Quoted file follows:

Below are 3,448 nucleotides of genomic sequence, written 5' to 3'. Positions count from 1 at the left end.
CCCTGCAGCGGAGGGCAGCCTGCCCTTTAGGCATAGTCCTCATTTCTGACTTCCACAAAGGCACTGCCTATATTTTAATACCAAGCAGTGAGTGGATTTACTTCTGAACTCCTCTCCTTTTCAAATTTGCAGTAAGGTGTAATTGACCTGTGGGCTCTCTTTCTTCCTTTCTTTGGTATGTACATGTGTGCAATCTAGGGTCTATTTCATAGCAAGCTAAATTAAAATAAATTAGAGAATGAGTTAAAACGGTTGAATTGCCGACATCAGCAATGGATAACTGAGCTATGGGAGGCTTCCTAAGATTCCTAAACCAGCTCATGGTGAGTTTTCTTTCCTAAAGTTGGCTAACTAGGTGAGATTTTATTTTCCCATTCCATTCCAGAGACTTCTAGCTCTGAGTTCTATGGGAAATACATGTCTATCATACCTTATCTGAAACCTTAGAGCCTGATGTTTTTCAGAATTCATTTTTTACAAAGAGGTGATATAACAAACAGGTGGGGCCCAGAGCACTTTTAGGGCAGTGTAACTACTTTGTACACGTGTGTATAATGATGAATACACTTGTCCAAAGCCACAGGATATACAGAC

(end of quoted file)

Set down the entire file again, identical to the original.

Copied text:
Below are 3,448 nucleotides of genomic sequence, written 5' to 3'. Positions count from 1 at the left end.
CCCTGCAGCGGAGGGCAGCCTGCCCTTTAGGCATAGTCCTCATTTCTGACTTCCACAAAGGCACTGCCTATATTTTAATACCAAGCAGTGAGTGGATTTACTTCTGAACTCCTCTCCTTTTCAAATTTGCAGTAAGGTGTAATTGACCTGTGGGCTCTCTTTCTTCCTTTCTTTGGTATGTACATGTGTGCAATCTAGGGTCTATTTCATAGCAAGCTAAATTAAAATAAATTAGAGAATGAGTTAAAACGGTTGAATTGCCGACATCAGCAATGGATAACTGAGCTATGGGAGGCTTCCTAAGATTCCTAAACCAGCTCATGGTGAGTTTTCTTTCCTAAAGTTGGCTAACTAGGTGAGATTTTATTTTCCCATTCCATTCCAGAGACTTCTAGCTCTGAGTTCTATGGGAAATACATGTCTATCATACCTTATCTGAAACCTTAGAGCCTGATGTTTTTCAGAATTCATTTTTTACAAAGAGGTGATATAACAAACAGGTGGGGCCCAGAGCACTTTTAGGGCAGTGTAACTACTTTGTACACGTGTGTATAATGATGAATACACTTGTCCAAAGCCACAGGATATACAGAC